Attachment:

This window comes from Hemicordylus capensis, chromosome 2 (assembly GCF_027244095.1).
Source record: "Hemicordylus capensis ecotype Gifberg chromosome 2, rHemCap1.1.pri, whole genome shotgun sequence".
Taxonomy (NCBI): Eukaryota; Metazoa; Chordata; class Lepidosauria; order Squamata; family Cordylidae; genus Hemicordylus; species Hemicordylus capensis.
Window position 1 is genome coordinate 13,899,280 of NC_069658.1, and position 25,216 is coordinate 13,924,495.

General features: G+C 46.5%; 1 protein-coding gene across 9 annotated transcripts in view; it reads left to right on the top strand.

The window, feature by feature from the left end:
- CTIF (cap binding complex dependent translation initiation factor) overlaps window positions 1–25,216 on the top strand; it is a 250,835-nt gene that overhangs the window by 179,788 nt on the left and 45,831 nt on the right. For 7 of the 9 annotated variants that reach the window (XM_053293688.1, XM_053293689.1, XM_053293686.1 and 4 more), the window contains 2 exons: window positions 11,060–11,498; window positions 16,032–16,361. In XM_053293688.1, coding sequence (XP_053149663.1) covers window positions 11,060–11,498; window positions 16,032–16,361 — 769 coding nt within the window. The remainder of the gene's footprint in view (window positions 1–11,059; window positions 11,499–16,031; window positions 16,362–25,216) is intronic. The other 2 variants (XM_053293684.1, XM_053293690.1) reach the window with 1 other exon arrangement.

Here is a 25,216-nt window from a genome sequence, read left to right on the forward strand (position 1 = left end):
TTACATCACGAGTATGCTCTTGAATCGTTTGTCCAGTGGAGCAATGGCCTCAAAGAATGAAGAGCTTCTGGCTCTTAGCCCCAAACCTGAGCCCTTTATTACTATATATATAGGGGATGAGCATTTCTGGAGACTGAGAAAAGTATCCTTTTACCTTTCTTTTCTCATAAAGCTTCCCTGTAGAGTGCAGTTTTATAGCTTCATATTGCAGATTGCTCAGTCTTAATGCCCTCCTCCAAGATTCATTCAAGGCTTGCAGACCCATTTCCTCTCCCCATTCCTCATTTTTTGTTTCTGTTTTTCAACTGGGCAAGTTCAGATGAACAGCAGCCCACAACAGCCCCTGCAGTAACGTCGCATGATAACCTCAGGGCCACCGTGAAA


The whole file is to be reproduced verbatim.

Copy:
This window comes from Hemicordylus capensis, chromosome 2 (assembly GCF_027244095.1).
Source record: "Hemicordylus capensis ecotype Gifberg chromosome 2, rHemCap1.1.pri, whole genome shotgun sequence".
Taxonomy (NCBI): Eukaryota; Metazoa; Chordata; class Lepidosauria; order Squamata; family Cordylidae; genus Hemicordylus; species Hemicordylus capensis.
Window position 1 is genome coordinate 13,899,280 of NC_069658.1, and position 25,216 is coordinate 13,924,495.

General features: G+C 46.5%; 1 protein-coding gene across 9 annotated transcripts in view; it reads left to right on the top strand.

The window, feature by feature from the left end:
- CTIF (cap binding complex dependent translation initiation factor) overlaps window positions 1–25,216 on the top strand; it is a 250,835-nt gene that overhangs the window by 179,788 nt on the left and 45,831 nt on the right. For 7 of the 9 annotated variants that reach the window (XM_053293688.1, XM_053293689.1, XM_053293686.1 and 4 more), the window contains 2 exons: window positions 11,060–11,498; window positions 16,032–16,361. In XM_053293688.1, coding sequence (XP_053149663.1) covers window positions 11,060–11,498; window positions 16,032–16,361 — 769 coding nt within the window. The remainder of the gene's footprint in view (window positions 1–11,059; window positions 11,499–16,031; window positions 16,362–25,216) is intronic. The other 2 variants (XM_053293684.1, XM_053293690.1) reach the window with 1 other exon arrangement.

Here is a 25,216-nt window from a genome sequence, read left to right on the forward strand (position 1 = left end):
TTACATCACGAGTATGCTCTTGAATCGTTTGTCCAGTGGAGCAATGGCCTCAAAGAATGAAGAGCTTCTGGCTCTTAGCCCCAAACCTGAGCCCTTTATTACTATATATATAGGGGATGAGCATTTCTGGAGACTGAGAAAAGTATCCTTTTACCTTTCTTTTCTCATAAAGCTTCCCTGTAGAGTGCAGTTTTATAGCTTCATATTGCAGATTGCTCAGTCTTAATGCCCTCCTCCAAGATTCATTCAAGGCTTGCAGACCCATTTCCTCTCCCCATTCCTCATTTTTTGTTTCTGTTTTTCAACTGGGCAAGTTCAGATGAACAGCAGCCCACAACAGCCCCTGCAGTAACGTCGCATGATAACCTCAGGGCCACCGTGAAA